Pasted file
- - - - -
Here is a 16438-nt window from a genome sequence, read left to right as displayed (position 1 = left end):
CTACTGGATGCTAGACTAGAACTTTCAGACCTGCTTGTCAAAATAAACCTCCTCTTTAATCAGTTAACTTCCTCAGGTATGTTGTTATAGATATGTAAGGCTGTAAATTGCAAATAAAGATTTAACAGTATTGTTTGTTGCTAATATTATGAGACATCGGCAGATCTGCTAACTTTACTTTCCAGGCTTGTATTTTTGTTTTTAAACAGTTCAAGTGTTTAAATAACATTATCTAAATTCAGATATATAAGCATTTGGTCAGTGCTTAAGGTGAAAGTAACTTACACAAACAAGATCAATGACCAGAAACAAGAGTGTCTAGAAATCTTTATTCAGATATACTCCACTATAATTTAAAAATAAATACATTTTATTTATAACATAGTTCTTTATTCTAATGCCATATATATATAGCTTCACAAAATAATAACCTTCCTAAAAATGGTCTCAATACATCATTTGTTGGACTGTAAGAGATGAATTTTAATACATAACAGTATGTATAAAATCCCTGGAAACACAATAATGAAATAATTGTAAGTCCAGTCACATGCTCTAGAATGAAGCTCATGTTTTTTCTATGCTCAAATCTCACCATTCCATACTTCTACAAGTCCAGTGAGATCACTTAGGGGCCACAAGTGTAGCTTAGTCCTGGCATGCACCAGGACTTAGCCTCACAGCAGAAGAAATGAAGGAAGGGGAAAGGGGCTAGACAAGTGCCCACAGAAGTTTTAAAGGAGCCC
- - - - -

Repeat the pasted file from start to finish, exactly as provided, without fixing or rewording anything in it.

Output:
Here is a 16438-nt window from a genome sequence, read left to right as displayed (position 1 = left end):
CTACTGGATGCTAGACTAGAACTTTCAGACCTGCTTGTCAAAATAAACCTCCTCTTTAATCAGTTAACTTCCTCAGGTATGTTGTTATAGATATGTAAGGCTGTAAATTGCAAATAAAGATTTAACAGTATTGTTTGTTGCTAATATTATGAGACATCGGCAGATCTGCTAACTTTACTTTCCAGGCTTGTATTTTTGTTTTTAAACAGTTCAAGTGTTTAAATAACATTATCTAAATTCAGATATATAAGCATTTGGTCAGTGCTTAAGGTGAAAGTAACTTACACAAACAAGATCAATGACCAGAAACAAGAGTGTCTAGAAATCTTTATTCAGATATACTCCACTATAATTTAAAAATAAATACATTTTATTTATAACATAGTTCTTTATTCTAATGCCATATATATATAGCTTCACAAAATAATAACCTTCCTAAAAATGGTCTCAATACATCATTTGTTGGACTGTAAGAGATGAATTTTAATACATAACAGTATGTATAAAATCCCTGGAAACACAATAATGAAATAATTGTAAGTCCAGTCACATGCTCTAGAATGAAGCTCATGTTTTTTCTATGCTCAAATCTCACCATTCCATACTTCTACAAGTCCAGTGAGATCACTTAGGGGCCACAAGTGTAGCTTAGTCCTGGCATGCACCAGGACTTAGCCTCACAGCAGAAGAAATGAAGGAAGGGGAAAGGGGCTAGACAAGTGCCCACAGAAGTTTTAAAGGAGCCC